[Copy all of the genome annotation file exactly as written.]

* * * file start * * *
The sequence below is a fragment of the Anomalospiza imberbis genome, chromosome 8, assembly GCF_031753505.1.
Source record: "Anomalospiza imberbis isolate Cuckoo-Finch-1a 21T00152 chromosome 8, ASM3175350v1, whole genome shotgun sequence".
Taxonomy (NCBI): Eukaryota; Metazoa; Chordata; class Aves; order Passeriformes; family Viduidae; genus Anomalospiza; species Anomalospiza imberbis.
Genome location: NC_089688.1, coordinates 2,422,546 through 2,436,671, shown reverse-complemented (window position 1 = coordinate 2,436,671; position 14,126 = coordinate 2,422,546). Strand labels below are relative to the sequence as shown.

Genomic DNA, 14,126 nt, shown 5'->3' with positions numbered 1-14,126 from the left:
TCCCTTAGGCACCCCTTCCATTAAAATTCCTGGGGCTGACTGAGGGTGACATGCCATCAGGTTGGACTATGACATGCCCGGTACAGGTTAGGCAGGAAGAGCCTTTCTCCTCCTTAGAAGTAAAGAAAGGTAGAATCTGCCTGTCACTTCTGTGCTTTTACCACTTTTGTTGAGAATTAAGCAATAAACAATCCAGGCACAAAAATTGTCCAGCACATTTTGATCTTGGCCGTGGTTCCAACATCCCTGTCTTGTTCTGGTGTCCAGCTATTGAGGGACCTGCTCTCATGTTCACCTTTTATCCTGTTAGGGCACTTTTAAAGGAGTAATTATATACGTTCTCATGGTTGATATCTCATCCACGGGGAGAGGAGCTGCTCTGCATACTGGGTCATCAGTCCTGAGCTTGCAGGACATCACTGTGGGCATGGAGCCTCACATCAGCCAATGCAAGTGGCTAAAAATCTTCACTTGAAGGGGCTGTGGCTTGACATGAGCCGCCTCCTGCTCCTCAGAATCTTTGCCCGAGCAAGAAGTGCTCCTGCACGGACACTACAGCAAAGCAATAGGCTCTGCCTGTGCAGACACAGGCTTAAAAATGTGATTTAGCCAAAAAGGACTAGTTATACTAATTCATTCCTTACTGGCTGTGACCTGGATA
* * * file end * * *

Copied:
The sequence below is a fragment of the Anomalospiza imberbis genome, chromosome 8, assembly GCF_031753505.1.
Source record: "Anomalospiza imberbis isolate Cuckoo-Finch-1a 21T00152 chromosome 8, ASM3175350v1, whole genome shotgun sequence".
Taxonomy (NCBI): Eukaryota; Metazoa; Chordata; class Aves; order Passeriformes; family Viduidae; genus Anomalospiza; species Anomalospiza imberbis.
Genome location: NC_089688.1, coordinates 2,422,546 through 2,436,671, shown reverse-complemented (window position 1 = coordinate 2,436,671; position 14,126 = coordinate 2,422,546). Strand labels below are relative to the sequence as shown.

Genomic DNA, 14,126 nt, shown 5'->3' with positions numbered 1-14,126 from the left:
TCCCTTAGGCACCCCTTCCATTAAAATTCCTGGGGCTGACTGAGGGTGACATGCCATCAGGTTGGACTATGACATGCCCGGTACAGGTTAGGCAGGAAGAGCCTTTCTCCTCCTTAGAAGTAAAGAAAGGTAGAATCTGCCTGTCACTTCTGTGCTTTTACCACTTTTGTTGAGAATTAAGCAATAAACAATCCAGGCACAAAAATTGTCCAGCACATTTTGATCTTGGCCGTGGTTCCAACATCCCTGTCTTGTTCTGGTGTCCAGCTATTGAGGGACCTGCTCTCATGTTCACCTTTTATCCTGTTAGGGCACTTTTAAAGGAGTAATTATATACGTTCTCATGGTTGATATCTCATCCACGGGGAGAGGAGCTGCTCTGCATACTGGGTCATCAGTCCTGAGCTTGCAGGACATCACTGTGGGCATGGAGCCTCACATCAGCCAATGCAAGTGGCTAAAAATCTTCACTTGAAGGGGCTGTGGCTTGACATGAGCCGCCTCCTGCTCCTCAGAATCTTTGCCCGAGCAAGAAGTGCTCCTGCACGGACACTACAGCAAAGCAATAGGCTCTGCCTGTGCAGACACAGGCTTAAAAATGTGATTTAGCCAAAAAGGACTAGTTATACTAATTCATTCCTTACTGGCTGTGACCTGGATA